Now that I have read the Hilary Mantel essay over which there is such a furore I have just a couple of observations to make. Firstly, I can understand the red-top press getting on their high-horse over the piece. Mantel effectively lays their strategy bare in observing that Kate is “a shop-window mannequin, with no personality of her own”. Mantel is saying here, I think, not that Kate is an air-head, but that the public role of princess to which the private individual has been consigned exists only to be imbued with personality, worth and meaning as the press, and by extension the public, sees fit.
Secondly, Mantel’s linking of the princess to her historical counterparts – specifically Marie Antoinette, Diana and Anne Boleyn – exposes a continuity of institutional misogyny which pervades the monarchy in that they were all, first and foremost, only valued for their looks and fashionableness (Antoinette, Diana) and their essential role in perpetuating the royal bloodline through child-bearing (particularly Boleyn).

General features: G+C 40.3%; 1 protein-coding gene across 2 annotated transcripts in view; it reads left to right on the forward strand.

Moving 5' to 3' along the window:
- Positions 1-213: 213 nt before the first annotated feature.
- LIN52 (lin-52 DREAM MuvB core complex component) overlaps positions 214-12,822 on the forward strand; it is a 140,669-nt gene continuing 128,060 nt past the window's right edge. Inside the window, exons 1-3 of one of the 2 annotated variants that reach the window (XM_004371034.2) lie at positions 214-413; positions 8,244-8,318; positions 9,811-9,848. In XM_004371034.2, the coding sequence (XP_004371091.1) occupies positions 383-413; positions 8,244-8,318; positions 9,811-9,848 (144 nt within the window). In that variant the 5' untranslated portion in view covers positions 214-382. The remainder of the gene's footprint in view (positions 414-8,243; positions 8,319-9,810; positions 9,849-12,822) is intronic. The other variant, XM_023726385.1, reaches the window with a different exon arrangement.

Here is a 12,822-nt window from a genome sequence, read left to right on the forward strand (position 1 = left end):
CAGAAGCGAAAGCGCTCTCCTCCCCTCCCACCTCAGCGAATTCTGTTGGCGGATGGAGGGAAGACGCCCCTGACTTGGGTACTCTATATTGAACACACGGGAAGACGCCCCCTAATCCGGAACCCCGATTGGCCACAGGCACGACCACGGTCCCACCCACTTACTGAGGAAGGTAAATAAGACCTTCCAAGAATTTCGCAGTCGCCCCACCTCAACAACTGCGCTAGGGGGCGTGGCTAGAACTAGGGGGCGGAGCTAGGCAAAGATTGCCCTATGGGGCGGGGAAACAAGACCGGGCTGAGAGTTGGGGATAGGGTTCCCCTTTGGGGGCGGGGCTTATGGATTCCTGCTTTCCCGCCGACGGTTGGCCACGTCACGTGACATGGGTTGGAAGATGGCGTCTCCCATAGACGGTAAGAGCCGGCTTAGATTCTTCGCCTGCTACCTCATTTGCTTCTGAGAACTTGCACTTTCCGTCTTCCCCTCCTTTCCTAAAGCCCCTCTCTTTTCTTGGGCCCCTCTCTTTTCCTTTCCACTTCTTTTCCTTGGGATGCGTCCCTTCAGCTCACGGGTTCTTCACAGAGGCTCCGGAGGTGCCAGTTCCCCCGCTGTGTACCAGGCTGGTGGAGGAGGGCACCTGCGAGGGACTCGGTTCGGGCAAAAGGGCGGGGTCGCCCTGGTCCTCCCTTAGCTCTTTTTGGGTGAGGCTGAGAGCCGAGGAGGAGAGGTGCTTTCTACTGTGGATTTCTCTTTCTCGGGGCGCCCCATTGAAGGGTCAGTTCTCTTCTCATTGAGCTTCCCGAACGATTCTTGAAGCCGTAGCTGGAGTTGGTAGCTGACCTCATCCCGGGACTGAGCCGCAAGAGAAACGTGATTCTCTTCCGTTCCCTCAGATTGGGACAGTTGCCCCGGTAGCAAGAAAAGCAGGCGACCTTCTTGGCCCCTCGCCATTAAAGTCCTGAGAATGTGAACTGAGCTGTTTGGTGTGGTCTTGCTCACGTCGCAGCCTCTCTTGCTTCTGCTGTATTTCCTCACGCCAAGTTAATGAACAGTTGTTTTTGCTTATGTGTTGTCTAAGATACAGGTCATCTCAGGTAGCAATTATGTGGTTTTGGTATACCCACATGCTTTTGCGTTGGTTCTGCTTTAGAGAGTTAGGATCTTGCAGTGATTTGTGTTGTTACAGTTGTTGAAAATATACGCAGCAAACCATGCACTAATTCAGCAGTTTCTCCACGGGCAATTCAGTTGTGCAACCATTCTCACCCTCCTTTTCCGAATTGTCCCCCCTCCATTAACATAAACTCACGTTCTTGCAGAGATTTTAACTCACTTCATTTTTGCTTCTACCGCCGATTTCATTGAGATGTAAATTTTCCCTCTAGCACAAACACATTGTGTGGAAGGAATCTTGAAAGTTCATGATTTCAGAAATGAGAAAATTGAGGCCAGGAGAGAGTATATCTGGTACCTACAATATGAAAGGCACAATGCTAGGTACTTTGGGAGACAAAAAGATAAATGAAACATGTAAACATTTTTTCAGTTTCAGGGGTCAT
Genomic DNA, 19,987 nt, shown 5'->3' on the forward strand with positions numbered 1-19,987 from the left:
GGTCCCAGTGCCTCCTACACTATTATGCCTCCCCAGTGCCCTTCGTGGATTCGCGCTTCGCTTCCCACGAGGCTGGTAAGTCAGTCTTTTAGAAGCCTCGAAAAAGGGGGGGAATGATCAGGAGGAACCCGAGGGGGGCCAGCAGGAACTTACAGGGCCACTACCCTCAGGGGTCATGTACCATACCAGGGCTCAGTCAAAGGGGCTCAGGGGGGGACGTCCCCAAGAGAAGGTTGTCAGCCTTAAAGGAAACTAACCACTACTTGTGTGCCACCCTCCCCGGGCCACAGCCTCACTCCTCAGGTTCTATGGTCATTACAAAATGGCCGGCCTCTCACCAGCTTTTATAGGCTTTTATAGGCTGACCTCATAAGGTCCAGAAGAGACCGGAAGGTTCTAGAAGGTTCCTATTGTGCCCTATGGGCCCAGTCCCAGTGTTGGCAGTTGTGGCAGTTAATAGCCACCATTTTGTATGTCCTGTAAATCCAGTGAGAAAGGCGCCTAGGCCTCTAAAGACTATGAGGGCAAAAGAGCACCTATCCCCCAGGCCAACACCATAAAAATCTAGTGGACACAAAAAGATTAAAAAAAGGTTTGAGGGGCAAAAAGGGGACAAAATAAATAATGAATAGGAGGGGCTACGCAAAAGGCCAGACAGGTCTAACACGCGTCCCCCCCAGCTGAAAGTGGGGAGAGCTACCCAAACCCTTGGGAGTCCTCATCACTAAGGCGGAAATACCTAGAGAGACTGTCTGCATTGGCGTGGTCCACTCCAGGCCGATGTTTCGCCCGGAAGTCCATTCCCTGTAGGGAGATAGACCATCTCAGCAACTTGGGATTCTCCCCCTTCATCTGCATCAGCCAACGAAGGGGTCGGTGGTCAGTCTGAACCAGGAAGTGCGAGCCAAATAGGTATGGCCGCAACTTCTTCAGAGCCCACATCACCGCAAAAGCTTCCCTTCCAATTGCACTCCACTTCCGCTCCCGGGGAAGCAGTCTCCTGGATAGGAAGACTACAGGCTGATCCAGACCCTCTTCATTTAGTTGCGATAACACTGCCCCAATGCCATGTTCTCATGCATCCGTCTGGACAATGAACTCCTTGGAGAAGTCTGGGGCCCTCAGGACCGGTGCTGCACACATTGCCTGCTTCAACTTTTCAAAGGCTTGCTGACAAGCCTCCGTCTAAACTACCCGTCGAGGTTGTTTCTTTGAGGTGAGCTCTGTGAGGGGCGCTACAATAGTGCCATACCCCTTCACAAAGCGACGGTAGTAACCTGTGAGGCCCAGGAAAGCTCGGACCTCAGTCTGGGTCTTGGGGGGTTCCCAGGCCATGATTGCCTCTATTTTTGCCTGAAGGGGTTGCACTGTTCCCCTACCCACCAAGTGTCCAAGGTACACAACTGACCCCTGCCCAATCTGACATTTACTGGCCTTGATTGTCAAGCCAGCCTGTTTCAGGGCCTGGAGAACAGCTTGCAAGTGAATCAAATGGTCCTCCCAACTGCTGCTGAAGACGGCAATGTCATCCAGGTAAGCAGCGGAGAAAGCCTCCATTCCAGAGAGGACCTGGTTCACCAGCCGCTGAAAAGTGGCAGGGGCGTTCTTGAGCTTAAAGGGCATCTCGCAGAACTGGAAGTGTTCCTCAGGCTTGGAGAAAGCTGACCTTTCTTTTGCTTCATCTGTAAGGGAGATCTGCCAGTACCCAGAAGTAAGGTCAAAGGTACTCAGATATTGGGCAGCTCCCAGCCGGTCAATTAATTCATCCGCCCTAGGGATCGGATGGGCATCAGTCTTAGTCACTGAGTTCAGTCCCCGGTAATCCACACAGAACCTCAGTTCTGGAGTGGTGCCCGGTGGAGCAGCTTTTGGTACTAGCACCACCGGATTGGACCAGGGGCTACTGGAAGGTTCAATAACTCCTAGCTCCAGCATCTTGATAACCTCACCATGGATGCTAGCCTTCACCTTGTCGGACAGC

The article, as I read and understood it, is not so much a polemic against the institution of monarchy (Mantel leaves that question unresolved: “Is monarchy a suitable institution for a grown-up nation? I don’t know”), or indeed on any individual royal personage, but, broadly, an attack on the institutionalised misogynies and anachronisms which subsume those who are a part of the royal family, or who enter it through marriage.